Golf is often cited as being a precise game, one in which a single degree can make a huge difference. Just a one-degree deviation of the clubface at the point of impact can result in the ball finding the trees rather than the fairway.
EDGA’s Tony Bennett introduces his interview with EGA European Womens Champion of Golfers with Disability Daphne Van Houten.
For Daphne van Houten, a single degree would have made little difference to the way her spine functioned. Daphne explained that for most people a spine that is positioned between 0º- 10º from vertical generally works fine, so when she found her spine was at 52º it was time to do something about it.
Daphne, born in the University town of Utrecht in the Netherlands, had started to play golf when just six years of age with her parents Henk and Monique, but golf was not everything in her life. Handball was another sport that she excelled in and just a few years later she would have to make a decision, but in the meantime sport, of any kind, was fun. Playing with her parents at Almkreek helped Daphne to develop enough skills to gain a golf handicap.
All children around the age of twelve are required by law to attend a physical screening. It was at this screening day that she and her parents learned that her back wasn’t straight. “I went to the hospital, got it x-rayed and that is when they found out,” says Daphne. With those words from the doctor, Daphne knew that she couldn’t play handball anymore, “When you jump and land then your spine will compress, and I knew that because of that my back was getting worse.”
Daphne chose to play golf as she couldn’t find it in herself to give up both sports at the same time, “At first I didn’t notice that my back was getting worse…but when you practice one sport in one way, then it was not good.” After only a few months it was clear that she needed to take action to stop the spine from getting even worse. Together with her father Henk, they decided that she should not have an operation until she had finished growing and so she went into therapy in Germany. “It was an intern therapy where I did exercise from eight o’clock in the morning until six o’clock in the evening,” recalls Daphne. She fully embraced the programme with Katharina Schroth, and reduced the Scoliosis of her spine from 50º to 37º which was an excellent return on her investment of time, but she realised, “I would have to repeat the exercises everyday for an hour… and I didn’t have the time… so when I got to the age of seventeen then I decided it was better to get an operation.”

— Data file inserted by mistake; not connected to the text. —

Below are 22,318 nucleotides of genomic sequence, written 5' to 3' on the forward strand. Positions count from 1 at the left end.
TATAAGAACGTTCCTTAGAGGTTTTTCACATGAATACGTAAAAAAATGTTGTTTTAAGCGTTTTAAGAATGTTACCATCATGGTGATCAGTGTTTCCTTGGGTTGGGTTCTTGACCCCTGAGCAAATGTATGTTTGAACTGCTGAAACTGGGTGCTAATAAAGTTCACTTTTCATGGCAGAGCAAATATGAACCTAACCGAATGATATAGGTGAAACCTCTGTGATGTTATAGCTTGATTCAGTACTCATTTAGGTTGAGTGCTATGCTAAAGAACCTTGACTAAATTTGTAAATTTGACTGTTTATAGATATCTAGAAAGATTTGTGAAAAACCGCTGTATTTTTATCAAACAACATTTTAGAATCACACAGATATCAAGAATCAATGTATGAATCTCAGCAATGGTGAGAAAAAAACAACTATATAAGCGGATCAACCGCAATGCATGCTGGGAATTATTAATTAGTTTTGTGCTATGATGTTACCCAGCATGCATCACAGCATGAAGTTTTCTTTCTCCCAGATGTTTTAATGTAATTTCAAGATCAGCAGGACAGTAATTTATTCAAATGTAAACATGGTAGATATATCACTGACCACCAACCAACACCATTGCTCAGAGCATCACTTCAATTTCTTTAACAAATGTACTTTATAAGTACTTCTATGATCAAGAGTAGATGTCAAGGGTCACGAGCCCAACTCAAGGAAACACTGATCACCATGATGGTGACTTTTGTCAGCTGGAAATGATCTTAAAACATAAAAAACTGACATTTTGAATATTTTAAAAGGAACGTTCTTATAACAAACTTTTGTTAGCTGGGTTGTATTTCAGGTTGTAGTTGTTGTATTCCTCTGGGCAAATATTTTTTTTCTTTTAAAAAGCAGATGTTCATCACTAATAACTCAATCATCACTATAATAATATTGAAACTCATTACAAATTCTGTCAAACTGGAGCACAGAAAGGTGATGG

Life has a way of preparing people for the key moments. As we mature from infancy to childhood, adulthood to midlife and maturity to old age, we tend to learn vital lessons, emotionally, physically, spiritually and cognitively, so that when big decisions in life come along from time to time, as they inevitably will, we are prepared. Daphne recalls the time around her operation she had to make such decisions, “I was thinking a lot about the negative things in my operation, but there are also a lot of positive things. I just needed to focus on those. If I didn’t have the operation I couldn’t even walk by the time I was thirty, because of the pain, maybe I could only lie in bed.”